Eight-year-old Lori Farmer, nine-year-old, Michele Guse and 10-year-old, Denise Milner had been taken from their tent during the darkness of the night. Their murders sparked a manhunt unlike any in state history. Six hundred volunteers combed the heavily wooded area looking for the murderer. The state's main suspect was Gene Leroy Hart; a Native American man with hundreds of friends and relatives in the area; very effectively hiding him until an informant squealed.
"It was a tar paper shack. The living room had his weight machine where he was lifting weights," says OSBI Agent, Harvey Pratt. "I ran around to the front of the house and they had him lying on the ground." Seconds after the capture, Pratt took photos to prove Hart hadn't been harmed. "He was a very powerful man and he didn't seem to be shocked or intimidated," Pratt explains. "He smoked a cigarette. I just thought he was very controlled almost to the point of indifference."
An anonymous donor hired Attorney Garvin Isaacs to defend Hart. Garvin says, "He was humorous, personable, and intelligent; well read." "Gene Hart was a troubled, if not a mentally ill man," says former OSBI Agent and Chief Inspector on the case, Dick Wilkerson He says Hart was an escapee; a convicted rapist.
Hart had brutally assaulted two pregnant women and the manner in which Hart raped and sodomized those women was eerily similar to the Girl Scout murders. Wilkerson says all the evidence pointed to Hart. "I know that I worked 185 "who done it" homicides and this was the strongest one I ever saw." Wilkerson says. Garvin Isaacs maintains his client was framed. "Yes, yes he was," Garvin says. "There's a footprint in the blood on the floor where the little girls were murdered. And the footprint is a size 10 and Hart's feet are like 11.5. And there's a thumb print on the flashlight, and that's not Hart's. You can't shrink your foot and you can't change your fingerprints."
It was up to a jury to decide and they did. They acquitted Hart. Wilkerson says Harts friends and family came through for him. "I would submit to you that one could not have convicted Gene Hart in Mayes County if you had a videotape of the crime," Wilkerson says. "Even though I had been in law enforcement for a number of years, this was the first time I saw the system fail and it was devastating to me. I had never seen the system fail." Garvin Isaacs says, "People were ready to lynch Hart, and us for representing him, until they found out what the truth was about some of this. Then I think people were really disturbed. People are still disturbed by what happened over here." Hart was returned to prison to continue serving over 300 years on prior convictions.
Within weeks, still in his thirties, Hart died of a heart attack at McAlester. And so, the Girl Scout murders have officially remained an open case, but now a new development could shed light on the thirty year murder mystery.
A new type of DNA test, being conducted right now, has the potential to prove once and for all whether Hart was the killer, or whether the real murderer is still out there. Ryan Porter, OSBI Criminologist, says, "It is exciting. I worked a case, a 20-year-old rape and homicide, where we were able to determine the DNA matched the suspect. He was tried and convicted on a 20-year-old rape and homicide." Will this new DNA test prove Hart to be the sole murderer? Wilkerson says, "Unquestionably; unquestionably." Or would the DNA clear Hart? Isaacs says, "It would. No doubt in my mind. If somebody says it doesn't clear him, somebody has planted more evidence."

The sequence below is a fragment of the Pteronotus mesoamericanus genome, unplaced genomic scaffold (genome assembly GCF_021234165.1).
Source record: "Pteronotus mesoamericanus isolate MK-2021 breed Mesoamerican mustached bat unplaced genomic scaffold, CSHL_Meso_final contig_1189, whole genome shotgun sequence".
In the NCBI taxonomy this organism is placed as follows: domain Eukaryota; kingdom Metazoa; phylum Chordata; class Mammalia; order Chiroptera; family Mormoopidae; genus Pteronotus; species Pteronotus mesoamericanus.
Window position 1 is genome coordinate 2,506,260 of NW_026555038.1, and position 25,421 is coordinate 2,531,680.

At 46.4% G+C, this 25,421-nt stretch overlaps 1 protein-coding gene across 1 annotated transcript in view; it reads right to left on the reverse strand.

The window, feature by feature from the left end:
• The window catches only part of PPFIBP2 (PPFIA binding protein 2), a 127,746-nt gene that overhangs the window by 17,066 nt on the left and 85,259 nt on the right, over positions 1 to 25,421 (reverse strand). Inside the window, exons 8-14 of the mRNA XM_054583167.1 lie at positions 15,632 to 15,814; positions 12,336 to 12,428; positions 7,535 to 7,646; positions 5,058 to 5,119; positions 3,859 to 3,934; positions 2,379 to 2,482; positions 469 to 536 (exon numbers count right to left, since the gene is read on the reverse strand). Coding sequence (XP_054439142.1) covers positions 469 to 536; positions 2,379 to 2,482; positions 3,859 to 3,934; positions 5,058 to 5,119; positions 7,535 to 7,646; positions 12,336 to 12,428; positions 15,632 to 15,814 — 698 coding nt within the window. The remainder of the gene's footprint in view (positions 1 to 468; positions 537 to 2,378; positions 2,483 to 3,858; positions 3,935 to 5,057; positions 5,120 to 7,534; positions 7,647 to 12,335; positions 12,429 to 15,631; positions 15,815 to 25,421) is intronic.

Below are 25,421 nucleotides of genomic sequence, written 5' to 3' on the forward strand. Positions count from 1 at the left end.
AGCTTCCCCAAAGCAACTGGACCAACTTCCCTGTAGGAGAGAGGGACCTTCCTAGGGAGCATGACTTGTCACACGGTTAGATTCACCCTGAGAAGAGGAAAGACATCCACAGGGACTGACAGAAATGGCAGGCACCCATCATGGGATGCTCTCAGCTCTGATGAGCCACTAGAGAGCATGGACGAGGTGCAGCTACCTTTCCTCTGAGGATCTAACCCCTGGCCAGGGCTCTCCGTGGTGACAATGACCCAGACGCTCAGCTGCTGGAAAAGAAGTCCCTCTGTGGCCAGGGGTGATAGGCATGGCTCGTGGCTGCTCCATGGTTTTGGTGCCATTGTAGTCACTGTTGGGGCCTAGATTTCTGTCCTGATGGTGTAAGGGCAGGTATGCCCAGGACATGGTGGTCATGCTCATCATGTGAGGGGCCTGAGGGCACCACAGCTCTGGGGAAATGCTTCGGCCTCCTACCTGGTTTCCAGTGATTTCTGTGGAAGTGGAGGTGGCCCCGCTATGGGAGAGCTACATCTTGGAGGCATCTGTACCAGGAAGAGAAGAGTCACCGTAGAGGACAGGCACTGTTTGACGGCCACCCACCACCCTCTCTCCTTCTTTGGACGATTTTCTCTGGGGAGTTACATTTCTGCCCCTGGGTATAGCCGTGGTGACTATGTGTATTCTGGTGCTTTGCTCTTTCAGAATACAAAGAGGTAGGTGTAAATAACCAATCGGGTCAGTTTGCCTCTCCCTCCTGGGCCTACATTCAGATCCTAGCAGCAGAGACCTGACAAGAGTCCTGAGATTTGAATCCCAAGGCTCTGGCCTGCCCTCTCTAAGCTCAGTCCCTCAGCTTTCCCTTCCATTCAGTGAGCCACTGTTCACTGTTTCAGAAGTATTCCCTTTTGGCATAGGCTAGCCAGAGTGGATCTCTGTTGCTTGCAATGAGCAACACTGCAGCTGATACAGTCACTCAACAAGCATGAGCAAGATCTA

Sheri Farmer waits for the answer. "As Lori's mother, I felt like, up until the time she left to go to camp, I knew everything about her life. I washed her hair. I took her to school. And now, in death, I don't know what happened to her," Farmer says. In a closet, seldom opened, Sheri Farmer has much of the evidence collected from the crime scene. Investigators were going to throw it away. Her daughter's suitcase is still stained with the dustings of the fingerprint powder. "Here's her shirt," Farmer says. "So tiny; so tiny."
Time has turned the blood brown. Sheri believes the killer left part of him self somewhere in this evidence, and if the current DNA being tested isn't conclusive, someday somehow the murders will be solved. "I think there's something in there that has the answer. I think there's a reason I kept it. I think there's an answer," Sheri Farmer says. But there is no answer that will compensate for the loss of a daughter. "It's when I'm watching my other children with their children and my heart aches to know that Lori didn't get to experience that," Sheri says.
The results of the DNA testing should be back by the end of this week. OSBI criminologists will analyze the report before forwarding them to Mayes County DA, Gene Haynes.
NewsChannel 4 will bring you the results as soon as we get them. They are results that may close one of the state's most notorious open cases.
Ironically, it's almost thirty years to the day that three little girls boarded a bus for their first day at camp.